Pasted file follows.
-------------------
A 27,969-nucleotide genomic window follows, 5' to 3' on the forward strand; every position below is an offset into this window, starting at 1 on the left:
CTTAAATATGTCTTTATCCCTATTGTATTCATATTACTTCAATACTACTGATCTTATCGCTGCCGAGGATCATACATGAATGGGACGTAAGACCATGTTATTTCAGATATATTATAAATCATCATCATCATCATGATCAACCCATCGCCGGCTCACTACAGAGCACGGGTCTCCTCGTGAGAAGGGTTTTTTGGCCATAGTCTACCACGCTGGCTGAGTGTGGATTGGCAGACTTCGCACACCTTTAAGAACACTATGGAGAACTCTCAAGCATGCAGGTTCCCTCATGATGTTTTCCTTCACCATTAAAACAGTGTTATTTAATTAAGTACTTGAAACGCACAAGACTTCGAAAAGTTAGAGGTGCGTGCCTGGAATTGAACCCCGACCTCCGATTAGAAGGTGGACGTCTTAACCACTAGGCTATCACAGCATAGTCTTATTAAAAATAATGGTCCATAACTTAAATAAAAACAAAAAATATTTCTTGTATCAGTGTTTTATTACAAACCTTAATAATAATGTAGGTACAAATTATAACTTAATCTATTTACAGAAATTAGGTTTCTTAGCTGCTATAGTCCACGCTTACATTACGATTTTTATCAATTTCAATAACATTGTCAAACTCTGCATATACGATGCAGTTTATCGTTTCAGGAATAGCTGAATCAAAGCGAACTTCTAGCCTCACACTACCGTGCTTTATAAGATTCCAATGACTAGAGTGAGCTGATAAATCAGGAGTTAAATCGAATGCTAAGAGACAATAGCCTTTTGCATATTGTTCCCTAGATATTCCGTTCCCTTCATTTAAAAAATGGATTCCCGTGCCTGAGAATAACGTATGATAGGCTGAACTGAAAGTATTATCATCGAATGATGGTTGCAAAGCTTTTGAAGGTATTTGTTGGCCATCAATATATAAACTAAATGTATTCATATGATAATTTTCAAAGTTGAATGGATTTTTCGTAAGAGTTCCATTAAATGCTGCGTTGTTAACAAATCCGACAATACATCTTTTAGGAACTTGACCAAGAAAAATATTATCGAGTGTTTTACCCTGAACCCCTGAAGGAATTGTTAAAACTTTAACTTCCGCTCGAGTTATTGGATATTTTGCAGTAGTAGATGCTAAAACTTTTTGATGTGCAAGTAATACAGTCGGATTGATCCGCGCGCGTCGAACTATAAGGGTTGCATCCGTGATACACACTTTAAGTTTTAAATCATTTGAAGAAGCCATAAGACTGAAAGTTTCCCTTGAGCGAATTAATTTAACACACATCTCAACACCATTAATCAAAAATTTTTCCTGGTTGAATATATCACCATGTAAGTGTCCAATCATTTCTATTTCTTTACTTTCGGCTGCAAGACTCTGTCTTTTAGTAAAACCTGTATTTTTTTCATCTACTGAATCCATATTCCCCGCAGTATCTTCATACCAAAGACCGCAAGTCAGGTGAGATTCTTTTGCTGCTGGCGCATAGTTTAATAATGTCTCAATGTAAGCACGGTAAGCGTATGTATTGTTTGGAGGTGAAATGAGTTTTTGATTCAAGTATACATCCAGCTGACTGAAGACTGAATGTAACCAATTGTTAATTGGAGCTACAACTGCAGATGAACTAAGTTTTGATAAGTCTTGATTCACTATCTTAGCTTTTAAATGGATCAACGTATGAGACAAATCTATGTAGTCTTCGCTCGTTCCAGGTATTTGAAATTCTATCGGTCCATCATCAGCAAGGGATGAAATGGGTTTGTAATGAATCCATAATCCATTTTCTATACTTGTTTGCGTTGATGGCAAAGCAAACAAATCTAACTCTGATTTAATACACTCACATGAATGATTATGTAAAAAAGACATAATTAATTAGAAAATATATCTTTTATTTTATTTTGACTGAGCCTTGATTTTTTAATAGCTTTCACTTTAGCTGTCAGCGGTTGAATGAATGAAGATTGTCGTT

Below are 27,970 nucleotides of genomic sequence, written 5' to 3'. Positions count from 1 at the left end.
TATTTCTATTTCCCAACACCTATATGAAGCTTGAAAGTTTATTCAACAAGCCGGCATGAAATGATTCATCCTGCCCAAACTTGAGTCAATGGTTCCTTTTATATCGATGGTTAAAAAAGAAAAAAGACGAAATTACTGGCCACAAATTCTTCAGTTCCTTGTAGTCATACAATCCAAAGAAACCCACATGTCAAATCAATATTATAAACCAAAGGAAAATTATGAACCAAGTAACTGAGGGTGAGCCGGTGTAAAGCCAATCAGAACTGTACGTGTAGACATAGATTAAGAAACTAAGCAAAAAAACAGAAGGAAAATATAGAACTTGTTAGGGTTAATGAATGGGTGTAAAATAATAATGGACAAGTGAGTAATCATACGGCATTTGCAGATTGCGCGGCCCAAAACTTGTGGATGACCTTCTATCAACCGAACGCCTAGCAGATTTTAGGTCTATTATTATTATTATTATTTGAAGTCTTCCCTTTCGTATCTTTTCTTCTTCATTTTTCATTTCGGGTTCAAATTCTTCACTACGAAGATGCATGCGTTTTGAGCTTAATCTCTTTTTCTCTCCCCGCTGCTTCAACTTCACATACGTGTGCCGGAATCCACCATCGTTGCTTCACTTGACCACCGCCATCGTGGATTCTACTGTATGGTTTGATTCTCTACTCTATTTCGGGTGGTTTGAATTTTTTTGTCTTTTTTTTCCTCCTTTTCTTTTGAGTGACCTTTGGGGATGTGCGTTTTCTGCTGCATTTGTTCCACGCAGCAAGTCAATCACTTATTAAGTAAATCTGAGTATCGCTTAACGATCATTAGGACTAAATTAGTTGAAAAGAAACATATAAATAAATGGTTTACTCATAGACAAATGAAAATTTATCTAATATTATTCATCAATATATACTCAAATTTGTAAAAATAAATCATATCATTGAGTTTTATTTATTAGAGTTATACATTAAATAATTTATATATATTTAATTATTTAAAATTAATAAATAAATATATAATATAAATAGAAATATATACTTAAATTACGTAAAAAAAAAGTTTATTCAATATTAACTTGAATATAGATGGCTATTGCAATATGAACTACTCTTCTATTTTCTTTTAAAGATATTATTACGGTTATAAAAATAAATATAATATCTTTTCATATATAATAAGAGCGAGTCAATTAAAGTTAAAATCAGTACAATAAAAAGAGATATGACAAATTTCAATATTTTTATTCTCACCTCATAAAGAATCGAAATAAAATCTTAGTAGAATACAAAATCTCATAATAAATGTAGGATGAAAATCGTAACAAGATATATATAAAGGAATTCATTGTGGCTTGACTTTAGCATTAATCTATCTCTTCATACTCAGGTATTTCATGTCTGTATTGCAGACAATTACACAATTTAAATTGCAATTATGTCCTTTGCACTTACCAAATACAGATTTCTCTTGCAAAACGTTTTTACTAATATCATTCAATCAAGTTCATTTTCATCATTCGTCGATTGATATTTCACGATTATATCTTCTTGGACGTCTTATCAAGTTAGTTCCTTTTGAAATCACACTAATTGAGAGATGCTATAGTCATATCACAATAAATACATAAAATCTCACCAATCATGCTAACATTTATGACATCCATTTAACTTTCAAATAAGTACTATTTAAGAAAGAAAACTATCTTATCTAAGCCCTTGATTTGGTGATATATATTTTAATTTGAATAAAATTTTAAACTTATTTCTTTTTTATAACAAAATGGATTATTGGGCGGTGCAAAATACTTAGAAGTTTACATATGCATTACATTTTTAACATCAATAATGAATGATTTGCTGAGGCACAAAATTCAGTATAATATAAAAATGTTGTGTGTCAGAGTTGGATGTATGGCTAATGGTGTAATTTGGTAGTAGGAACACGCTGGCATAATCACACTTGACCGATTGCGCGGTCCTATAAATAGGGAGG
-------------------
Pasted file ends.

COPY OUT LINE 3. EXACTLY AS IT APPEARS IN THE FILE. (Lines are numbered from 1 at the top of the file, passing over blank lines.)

Below are 27,970 nucleotides of genomic sequence, written 5' to 3'. Positions count from 1 at the left end.